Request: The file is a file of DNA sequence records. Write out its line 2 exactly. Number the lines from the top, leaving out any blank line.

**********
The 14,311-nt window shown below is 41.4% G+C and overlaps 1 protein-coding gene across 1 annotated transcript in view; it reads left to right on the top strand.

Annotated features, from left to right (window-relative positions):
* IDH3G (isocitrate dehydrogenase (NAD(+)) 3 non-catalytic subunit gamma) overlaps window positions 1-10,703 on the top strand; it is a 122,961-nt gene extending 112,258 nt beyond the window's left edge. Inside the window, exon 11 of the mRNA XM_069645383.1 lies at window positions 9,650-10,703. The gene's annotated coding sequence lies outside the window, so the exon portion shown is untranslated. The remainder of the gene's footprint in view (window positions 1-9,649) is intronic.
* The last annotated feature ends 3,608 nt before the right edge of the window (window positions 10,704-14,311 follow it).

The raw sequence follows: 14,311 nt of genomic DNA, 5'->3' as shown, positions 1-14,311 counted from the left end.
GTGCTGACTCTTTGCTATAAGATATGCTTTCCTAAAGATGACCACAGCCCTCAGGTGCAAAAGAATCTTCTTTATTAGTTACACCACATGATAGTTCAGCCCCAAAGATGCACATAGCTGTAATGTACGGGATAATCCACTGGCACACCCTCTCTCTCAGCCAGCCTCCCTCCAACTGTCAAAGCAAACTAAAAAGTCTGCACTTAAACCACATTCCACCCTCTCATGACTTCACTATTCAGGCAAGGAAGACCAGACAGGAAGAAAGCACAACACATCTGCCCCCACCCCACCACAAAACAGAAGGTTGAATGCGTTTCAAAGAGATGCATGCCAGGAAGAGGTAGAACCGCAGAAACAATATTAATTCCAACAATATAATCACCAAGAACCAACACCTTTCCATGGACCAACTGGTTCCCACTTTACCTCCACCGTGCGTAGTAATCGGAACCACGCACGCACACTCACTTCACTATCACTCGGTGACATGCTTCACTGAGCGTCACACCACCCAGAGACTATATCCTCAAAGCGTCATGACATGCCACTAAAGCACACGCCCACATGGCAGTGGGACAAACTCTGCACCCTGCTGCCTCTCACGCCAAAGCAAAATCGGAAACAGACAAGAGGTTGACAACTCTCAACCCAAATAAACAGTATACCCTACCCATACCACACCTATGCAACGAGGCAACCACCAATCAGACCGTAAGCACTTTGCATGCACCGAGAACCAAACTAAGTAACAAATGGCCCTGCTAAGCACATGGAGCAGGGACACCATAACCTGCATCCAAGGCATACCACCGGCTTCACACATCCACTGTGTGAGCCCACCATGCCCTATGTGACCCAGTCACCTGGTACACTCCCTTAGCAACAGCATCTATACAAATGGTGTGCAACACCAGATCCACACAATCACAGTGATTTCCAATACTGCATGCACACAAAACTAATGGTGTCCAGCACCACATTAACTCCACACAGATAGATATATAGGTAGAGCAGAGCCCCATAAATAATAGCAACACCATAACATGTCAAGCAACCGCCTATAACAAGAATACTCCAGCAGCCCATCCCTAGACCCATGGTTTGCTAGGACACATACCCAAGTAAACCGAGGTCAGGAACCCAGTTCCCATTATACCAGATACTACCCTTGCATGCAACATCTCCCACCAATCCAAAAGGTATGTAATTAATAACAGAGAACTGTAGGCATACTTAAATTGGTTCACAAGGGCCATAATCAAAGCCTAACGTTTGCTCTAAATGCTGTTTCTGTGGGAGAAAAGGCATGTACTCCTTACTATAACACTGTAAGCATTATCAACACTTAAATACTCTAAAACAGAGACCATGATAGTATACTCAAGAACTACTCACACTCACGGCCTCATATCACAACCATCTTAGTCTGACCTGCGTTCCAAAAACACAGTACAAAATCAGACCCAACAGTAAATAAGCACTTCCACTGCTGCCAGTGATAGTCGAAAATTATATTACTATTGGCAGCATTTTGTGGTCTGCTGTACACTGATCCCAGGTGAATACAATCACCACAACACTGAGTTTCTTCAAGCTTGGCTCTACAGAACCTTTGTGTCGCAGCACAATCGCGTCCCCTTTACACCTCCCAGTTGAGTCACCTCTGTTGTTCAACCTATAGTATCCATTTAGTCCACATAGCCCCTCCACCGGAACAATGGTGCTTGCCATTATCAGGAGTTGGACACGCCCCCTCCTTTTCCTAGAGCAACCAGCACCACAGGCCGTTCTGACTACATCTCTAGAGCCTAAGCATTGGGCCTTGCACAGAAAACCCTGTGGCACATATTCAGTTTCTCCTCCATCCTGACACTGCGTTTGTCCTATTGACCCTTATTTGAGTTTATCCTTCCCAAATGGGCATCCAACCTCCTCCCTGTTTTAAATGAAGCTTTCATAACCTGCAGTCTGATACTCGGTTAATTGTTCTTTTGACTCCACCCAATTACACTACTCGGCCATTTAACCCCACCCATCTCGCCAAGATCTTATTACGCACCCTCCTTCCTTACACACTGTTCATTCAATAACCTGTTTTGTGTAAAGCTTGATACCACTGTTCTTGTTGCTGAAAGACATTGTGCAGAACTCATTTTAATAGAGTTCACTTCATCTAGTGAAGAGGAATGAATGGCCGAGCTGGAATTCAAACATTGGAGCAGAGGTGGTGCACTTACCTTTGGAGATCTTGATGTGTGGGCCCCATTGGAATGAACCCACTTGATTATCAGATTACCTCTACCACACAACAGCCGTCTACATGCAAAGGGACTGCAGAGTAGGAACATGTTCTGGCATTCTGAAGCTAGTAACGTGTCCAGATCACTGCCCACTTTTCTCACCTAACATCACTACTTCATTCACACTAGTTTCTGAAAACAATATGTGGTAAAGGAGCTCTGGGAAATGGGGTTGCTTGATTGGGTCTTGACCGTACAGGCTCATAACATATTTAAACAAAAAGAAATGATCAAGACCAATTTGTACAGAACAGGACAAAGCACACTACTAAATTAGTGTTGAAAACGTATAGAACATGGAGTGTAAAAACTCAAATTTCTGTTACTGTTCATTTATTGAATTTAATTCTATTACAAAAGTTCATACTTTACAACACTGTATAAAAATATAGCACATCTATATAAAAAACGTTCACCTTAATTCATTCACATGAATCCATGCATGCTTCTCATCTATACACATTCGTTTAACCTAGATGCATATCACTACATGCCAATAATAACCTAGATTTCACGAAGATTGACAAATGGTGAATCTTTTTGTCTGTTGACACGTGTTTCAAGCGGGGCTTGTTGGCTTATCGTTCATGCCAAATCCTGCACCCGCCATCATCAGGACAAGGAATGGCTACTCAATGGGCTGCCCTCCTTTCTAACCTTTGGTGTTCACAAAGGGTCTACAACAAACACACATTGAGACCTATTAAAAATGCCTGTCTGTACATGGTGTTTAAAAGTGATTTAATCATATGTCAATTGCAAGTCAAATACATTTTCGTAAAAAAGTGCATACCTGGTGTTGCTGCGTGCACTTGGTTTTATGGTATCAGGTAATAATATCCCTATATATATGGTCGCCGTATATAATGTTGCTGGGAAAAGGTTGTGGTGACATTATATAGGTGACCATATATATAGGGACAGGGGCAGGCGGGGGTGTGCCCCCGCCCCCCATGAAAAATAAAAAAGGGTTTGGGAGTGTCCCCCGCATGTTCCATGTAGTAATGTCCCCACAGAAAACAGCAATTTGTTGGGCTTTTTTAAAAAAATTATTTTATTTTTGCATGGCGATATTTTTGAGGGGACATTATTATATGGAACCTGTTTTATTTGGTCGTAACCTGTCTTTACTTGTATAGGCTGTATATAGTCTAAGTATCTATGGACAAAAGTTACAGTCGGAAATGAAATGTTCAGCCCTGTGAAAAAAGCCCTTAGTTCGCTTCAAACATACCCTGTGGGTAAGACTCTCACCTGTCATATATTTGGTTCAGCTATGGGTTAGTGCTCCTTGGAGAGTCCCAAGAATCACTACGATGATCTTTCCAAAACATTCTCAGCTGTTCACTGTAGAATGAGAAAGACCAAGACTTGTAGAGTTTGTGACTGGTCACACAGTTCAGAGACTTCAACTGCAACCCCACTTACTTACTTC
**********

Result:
Annotated features, from left to right (window-relative positions):